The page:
Below is a close up of the use of a draw knife, which is typically pulled but can be pushed as well. It looks like a crude tool but it is actually capable of making precise cuts. It is used in the initial shaping of a piece then followed by finer cutting tools such as the spoke shave I am using in the picture above.
Shave horse? Do what? Yes it is a strange name for a tool but there you have it. Since I often mention that my chairs parts are either made at my lathe or traditional shave horse I might better explain a little about the latter one.
Here is a picture of me sitting on my shave horse. It is operated by foot pressure on a wooden leaver that closes a leather wrapped wooden jaw that in turn holds a piece of wood that can then be shaped. Why not just use a vise, you ask? Well this tool allows me to orient a piece of wood in virtually any position I need to shape it without damaging it. It also allows me to run a tool across my work piece in a way that a vise would never allow. One added benefit is that I have lots of leverage to make smooth cuts.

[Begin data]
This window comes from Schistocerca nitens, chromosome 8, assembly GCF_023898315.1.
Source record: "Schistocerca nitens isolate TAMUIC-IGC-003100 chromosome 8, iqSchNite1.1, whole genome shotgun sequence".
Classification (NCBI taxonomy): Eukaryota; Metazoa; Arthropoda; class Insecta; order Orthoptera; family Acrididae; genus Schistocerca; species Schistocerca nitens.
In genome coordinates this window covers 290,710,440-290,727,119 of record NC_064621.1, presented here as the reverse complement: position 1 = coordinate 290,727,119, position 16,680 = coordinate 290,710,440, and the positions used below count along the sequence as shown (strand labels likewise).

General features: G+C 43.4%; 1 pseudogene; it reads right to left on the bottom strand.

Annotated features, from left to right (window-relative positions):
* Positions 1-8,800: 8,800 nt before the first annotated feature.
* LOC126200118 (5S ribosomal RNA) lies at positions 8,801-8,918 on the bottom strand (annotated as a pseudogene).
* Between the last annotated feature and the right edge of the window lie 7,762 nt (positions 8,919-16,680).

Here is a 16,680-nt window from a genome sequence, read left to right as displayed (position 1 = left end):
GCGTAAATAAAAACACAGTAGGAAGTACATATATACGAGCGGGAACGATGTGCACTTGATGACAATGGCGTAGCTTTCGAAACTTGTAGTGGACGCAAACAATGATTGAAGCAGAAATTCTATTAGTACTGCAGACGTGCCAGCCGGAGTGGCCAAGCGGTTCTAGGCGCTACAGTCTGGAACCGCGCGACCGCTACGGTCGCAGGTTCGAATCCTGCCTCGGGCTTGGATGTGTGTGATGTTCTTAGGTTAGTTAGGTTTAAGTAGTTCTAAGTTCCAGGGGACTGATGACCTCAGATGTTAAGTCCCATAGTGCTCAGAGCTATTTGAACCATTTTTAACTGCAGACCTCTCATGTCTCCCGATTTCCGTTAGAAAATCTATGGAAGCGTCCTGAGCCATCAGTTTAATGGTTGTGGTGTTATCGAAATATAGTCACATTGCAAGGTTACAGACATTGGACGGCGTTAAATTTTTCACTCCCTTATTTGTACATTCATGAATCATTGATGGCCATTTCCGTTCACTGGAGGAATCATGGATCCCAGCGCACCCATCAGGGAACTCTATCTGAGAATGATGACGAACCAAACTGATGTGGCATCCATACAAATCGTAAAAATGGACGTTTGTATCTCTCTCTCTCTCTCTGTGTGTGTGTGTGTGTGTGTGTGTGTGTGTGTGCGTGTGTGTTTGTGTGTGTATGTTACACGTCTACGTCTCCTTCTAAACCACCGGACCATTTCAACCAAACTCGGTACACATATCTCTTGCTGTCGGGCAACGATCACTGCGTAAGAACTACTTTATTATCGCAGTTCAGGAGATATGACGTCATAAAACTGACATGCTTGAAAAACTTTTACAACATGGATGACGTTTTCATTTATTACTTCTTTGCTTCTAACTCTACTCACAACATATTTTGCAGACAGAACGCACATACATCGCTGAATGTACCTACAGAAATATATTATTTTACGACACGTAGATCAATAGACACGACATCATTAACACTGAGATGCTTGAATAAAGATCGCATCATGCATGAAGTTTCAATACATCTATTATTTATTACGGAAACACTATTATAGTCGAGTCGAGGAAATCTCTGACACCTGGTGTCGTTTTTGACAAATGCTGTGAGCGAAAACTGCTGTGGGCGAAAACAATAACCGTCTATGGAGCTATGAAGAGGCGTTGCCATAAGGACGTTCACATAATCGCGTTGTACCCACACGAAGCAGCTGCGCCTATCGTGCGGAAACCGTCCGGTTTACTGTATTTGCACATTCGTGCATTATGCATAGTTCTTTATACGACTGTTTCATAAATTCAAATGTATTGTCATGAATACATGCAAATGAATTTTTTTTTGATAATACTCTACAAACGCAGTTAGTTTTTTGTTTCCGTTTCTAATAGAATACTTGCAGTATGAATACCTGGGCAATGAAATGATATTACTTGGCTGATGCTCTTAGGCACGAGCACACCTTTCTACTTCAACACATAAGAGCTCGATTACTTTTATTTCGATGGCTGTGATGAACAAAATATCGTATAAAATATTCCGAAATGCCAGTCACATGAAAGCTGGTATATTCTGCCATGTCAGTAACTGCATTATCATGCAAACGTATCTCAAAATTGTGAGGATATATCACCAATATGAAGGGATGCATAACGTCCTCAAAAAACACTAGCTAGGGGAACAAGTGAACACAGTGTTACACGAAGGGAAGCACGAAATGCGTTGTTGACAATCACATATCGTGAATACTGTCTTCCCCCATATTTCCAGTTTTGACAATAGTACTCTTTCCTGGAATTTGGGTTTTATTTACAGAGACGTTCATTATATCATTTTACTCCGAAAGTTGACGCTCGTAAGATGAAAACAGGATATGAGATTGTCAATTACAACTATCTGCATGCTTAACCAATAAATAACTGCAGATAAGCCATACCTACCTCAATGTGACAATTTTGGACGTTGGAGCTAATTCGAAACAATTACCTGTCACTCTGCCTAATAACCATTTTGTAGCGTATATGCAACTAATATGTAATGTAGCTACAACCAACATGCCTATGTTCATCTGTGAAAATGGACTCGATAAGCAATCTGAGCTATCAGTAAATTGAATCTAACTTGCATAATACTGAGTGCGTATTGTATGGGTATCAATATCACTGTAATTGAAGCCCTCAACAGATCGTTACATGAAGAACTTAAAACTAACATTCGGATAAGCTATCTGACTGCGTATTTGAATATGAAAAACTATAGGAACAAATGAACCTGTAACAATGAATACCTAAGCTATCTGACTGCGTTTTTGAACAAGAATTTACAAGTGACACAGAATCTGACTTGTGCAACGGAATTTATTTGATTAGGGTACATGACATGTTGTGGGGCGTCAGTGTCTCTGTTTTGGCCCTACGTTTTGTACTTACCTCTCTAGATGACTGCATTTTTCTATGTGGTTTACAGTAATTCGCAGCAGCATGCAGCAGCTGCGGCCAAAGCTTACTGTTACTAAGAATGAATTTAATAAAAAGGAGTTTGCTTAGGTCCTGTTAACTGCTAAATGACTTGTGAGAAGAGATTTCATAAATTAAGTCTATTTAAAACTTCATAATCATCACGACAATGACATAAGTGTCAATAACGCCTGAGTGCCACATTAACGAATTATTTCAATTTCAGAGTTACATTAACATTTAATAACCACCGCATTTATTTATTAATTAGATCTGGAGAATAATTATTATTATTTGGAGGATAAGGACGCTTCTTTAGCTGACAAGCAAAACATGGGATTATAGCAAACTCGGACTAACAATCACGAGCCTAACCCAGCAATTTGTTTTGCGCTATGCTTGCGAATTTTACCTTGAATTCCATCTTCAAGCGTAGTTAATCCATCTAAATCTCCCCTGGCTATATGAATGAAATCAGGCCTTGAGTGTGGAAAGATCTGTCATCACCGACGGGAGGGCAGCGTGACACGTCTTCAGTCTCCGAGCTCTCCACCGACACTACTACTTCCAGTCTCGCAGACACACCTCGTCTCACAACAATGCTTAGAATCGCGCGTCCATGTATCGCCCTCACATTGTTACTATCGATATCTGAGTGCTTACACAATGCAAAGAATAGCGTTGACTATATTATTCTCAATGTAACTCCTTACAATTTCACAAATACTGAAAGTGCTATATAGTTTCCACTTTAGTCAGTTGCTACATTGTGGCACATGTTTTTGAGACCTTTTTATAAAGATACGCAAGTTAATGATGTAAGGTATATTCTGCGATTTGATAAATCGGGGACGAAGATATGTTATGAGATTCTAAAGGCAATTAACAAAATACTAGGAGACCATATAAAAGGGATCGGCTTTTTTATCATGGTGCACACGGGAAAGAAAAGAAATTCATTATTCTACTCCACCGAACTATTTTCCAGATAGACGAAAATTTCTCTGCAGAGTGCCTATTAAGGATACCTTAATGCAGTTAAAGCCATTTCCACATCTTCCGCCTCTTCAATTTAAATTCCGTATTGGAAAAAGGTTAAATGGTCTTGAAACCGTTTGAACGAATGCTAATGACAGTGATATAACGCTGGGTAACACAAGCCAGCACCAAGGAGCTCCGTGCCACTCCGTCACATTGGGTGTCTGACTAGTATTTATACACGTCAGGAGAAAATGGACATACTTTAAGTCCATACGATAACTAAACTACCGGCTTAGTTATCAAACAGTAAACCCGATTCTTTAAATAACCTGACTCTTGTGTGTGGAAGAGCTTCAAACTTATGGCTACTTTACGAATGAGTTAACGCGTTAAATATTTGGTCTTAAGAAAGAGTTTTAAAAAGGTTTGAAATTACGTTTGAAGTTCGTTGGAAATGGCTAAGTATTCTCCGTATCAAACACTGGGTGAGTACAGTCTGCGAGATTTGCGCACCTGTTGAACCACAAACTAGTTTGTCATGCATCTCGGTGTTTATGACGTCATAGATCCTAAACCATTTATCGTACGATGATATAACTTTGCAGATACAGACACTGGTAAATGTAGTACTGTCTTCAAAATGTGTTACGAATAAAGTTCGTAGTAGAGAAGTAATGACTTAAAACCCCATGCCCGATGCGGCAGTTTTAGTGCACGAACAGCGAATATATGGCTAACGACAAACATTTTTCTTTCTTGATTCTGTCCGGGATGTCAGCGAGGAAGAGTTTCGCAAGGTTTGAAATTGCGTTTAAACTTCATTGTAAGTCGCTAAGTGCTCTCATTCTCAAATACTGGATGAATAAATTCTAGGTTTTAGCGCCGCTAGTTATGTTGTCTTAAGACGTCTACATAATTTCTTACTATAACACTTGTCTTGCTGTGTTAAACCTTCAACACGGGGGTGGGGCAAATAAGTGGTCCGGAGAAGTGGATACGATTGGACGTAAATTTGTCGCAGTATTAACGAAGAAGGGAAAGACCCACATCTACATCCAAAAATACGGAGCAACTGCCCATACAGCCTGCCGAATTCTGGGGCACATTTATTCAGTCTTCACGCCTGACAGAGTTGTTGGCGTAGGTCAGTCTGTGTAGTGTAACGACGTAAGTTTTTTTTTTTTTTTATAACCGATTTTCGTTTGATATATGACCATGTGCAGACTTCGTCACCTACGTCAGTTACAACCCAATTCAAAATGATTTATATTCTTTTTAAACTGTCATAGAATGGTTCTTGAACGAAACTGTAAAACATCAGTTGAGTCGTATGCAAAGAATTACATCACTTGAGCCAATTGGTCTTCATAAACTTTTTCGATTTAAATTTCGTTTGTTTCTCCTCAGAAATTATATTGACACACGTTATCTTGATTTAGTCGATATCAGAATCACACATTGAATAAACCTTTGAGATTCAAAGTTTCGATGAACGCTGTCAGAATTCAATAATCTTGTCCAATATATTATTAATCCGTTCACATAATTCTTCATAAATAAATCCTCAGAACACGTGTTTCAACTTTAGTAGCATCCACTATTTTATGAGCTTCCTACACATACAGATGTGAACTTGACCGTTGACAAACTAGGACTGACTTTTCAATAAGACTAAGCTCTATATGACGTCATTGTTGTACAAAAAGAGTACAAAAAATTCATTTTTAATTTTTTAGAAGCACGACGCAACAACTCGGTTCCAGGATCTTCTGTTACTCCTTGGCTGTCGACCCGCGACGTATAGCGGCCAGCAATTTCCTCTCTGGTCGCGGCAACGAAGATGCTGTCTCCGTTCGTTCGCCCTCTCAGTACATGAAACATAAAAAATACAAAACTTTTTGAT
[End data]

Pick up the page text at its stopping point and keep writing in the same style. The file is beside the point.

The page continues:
A typical piece that would be shaped on this would range from a post on a traditional chair, like my french farm house style chairs, or an arm on a Danish lounge chair, such as the ch44. Basically any part that has rounded and curved shapes. I like to think of this tool as the old world version of the modern CNC machine. It truly allows me to sculpt wood rather than just machine it.